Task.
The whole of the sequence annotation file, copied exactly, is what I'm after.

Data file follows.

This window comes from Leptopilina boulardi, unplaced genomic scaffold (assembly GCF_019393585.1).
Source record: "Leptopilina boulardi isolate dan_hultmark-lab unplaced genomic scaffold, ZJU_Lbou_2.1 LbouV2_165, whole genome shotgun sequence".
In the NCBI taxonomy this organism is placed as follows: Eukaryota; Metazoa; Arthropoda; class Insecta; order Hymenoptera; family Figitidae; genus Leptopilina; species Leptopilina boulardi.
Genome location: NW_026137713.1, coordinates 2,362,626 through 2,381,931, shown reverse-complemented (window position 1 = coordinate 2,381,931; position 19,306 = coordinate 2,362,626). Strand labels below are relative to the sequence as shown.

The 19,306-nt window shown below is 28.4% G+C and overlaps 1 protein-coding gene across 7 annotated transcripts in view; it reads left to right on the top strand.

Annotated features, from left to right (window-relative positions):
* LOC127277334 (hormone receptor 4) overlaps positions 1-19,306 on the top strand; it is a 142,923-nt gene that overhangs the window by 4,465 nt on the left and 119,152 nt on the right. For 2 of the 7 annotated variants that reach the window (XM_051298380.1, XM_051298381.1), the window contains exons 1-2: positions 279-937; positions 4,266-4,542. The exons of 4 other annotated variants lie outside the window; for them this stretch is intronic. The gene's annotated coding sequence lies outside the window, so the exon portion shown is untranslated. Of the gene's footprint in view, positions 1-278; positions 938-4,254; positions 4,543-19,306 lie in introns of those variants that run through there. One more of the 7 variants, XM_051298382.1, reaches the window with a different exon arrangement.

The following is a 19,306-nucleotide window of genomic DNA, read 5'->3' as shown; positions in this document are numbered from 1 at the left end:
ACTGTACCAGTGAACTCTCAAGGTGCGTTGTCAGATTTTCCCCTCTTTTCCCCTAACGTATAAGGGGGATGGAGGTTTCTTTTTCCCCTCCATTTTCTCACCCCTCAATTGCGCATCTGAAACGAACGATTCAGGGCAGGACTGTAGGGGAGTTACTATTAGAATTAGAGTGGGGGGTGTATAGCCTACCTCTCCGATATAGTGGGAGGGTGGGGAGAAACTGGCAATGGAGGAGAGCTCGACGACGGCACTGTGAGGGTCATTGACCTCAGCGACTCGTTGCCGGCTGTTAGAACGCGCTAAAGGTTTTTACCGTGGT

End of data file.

This window comes from Leptopilina boulardi, unplaced genomic scaffold (assembly GCF_019393585.1).
Source record: "Leptopilina boulardi isolate dan_hultmark-lab unplaced genomic scaffold, ZJU_Lbou_2.1 LbouV2_165, whole genome shotgun sequence".
In the NCBI taxonomy this organism is placed as follows: Eukaryota; Metazoa; Arthropoda; class Insecta; order Hymenoptera; family Figitidae; genus Leptopilina; species Leptopilina boulardi.
Genome location: NW_026137713.1, coordinates 2,362,626 through 2,381,931, shown reverse-complemented (window position 1 = coordinate 2,381,931; position 19,306 = coordinate 2,362,626). Strand labels below are relative to the sequence as shown.

The 19,306-nt window shown below is 28.4% G+C and overlaps 1 protein-coding gene across 7 annotated transcripts in view; it reads left to right on the top strand.

Annotated features, from left to right (window-relative positions):
* LOC127277334 (hormone receptor 4) overlaps positions 1-19,306 on the top strand; it is a 142,923-nt gene that overhangs the window by 4,465 nt on the left and 119,152 nt on the right. For 2 of the 7 annotated variants that reach the window (XM_051298380.1, XM_051298381.1), the window contains exons 1-2: positions 279-937; positions 4,266-4,542. The exons of 4 other annotated variants lie outside the window; for them this stretch is intronic. The gene's annotated coding sequence lies outside the window, so the exon portion shown is untranslated. Of the gene's footprint in view, positions 1-278; positions 938-4,254; positions 4,543-19,306 lie in introns of those variants that run through there. One more of the 7 variants, XM_051298382.1, reaches the window with a different exon arrangement.

The following is a 19,306-nucleotide window of genomic DNA, read 5'->3' as shown; positions in this document are numbered from 1 at the left end:
ACTGTACCAGTGAACTCTCAAGGTGCGTTGTCAGATTTTCCCCTCTTTTCCCCTAACGTATAAGGGGGATGGAGGTTTCTTTTTCCCCTCCATTTTCTCACCCCTCAATTGCGCATCTGAAACGAACGATTCAGGGCAGGACTGTAGGGGAGTTACTATTAGAATTAGAGTGGGGGGTGTATAGCCTACCTCTCCGATATAGTGGGAGGGTGGGGAGAAACTGGCAATGGAGGAGAGCTCGACGACGGCACTGTGAGGGTCATTGACCTCAGCGACTCGTTGCCGGCTGTTAGAACGCGCTAAAGGTTTTTACCGTGGT